Martin and his family, and his sister, Margaret (Loy) Tucker, and her children, left Howell County and went to Cowley County, Kansas.[5] The family did not last ten years in Missouri. They left without their matriarch, Elizabeth, whose Missouri burial place is unknown.

With homesteading Missouri ancestors, I was happy to see that Missouri Digital Heritage has linked to digitized historic state session laws, 1824 to present. Since they did not include territorial statutes, I found what was available online for the territory and added both the territorial and state statutory law to a Historic Missouri Statutes page in my online law library. Some Missouri case law is found in another collection on the Missouri Digital Heritage site, and I have created a Historic Missouri Case Law page to lead you to that collection.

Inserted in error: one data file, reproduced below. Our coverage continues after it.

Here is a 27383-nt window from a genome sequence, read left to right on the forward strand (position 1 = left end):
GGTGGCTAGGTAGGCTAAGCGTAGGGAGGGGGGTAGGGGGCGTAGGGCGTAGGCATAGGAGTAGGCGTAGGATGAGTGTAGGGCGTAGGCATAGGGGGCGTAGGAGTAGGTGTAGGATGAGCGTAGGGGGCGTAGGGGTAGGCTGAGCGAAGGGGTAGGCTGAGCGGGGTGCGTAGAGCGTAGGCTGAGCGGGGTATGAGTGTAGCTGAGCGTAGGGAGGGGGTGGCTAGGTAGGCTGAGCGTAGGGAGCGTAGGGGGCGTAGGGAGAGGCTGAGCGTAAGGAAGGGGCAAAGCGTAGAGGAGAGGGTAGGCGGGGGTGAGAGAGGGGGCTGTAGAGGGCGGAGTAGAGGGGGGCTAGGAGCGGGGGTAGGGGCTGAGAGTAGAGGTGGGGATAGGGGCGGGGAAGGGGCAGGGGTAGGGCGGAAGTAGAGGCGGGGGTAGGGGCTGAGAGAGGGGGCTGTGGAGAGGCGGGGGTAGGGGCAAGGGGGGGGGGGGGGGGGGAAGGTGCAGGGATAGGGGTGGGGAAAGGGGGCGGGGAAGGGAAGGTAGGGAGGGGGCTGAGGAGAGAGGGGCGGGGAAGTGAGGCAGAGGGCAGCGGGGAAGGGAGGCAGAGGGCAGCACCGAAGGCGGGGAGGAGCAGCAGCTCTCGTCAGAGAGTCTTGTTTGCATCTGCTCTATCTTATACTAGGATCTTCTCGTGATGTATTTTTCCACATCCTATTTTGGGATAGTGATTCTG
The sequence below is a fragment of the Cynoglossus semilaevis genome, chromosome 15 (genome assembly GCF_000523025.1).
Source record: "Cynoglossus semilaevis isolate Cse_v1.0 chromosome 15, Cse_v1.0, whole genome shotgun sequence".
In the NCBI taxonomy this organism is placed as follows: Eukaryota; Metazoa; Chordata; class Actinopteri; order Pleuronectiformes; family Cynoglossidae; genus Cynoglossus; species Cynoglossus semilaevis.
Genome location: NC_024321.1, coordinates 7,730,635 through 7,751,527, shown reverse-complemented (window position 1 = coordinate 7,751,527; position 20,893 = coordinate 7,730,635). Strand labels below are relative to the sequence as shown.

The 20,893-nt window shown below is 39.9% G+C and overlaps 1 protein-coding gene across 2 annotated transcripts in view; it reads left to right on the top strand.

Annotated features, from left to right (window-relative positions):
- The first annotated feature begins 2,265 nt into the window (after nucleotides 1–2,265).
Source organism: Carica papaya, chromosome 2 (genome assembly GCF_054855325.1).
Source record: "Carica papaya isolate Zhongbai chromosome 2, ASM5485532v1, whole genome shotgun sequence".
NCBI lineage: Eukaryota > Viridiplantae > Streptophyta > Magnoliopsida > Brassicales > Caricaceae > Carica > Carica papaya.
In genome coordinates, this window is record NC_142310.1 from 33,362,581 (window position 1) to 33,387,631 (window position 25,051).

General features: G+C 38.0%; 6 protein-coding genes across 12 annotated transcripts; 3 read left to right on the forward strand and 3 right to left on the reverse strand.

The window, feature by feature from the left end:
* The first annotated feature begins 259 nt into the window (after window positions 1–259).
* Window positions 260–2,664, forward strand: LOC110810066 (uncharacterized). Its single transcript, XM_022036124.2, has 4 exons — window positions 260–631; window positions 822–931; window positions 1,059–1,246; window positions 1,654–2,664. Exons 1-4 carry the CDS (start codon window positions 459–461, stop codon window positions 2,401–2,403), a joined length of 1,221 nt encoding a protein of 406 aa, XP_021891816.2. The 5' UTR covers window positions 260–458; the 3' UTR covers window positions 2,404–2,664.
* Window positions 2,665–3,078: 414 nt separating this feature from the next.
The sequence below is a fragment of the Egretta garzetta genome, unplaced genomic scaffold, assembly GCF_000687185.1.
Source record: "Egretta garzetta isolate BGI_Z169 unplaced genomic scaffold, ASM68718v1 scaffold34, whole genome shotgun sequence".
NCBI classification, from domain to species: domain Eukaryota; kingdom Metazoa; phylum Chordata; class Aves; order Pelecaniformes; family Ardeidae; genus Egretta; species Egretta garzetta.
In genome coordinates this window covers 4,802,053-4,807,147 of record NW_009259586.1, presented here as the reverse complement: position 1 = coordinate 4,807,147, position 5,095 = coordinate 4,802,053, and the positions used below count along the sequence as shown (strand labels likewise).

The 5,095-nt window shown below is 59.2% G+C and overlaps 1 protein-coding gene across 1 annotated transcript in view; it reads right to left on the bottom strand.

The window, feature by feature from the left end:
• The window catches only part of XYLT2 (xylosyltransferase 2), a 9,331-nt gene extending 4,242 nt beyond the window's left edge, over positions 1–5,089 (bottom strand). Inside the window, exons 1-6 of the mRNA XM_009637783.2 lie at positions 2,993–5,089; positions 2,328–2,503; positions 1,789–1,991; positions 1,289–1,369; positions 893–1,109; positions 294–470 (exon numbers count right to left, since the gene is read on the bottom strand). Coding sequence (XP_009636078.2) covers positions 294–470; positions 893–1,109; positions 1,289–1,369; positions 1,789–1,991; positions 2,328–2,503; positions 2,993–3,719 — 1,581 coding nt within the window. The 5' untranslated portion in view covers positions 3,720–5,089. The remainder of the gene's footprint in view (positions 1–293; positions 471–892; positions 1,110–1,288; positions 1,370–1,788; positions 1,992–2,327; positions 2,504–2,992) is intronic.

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[1] Affidavit, 12 January 1872, by Martin L. Loy, in canceled land entry case file (homestead) of Elizabeth Loy (Howell County), application no. 630 (1866), canceled 20 February 1872, Ironton, Missouri, Land Office; Land Entry Papers; Record Group 49; Records of the Bureau of Land Management; National Archives, Washington, D. C.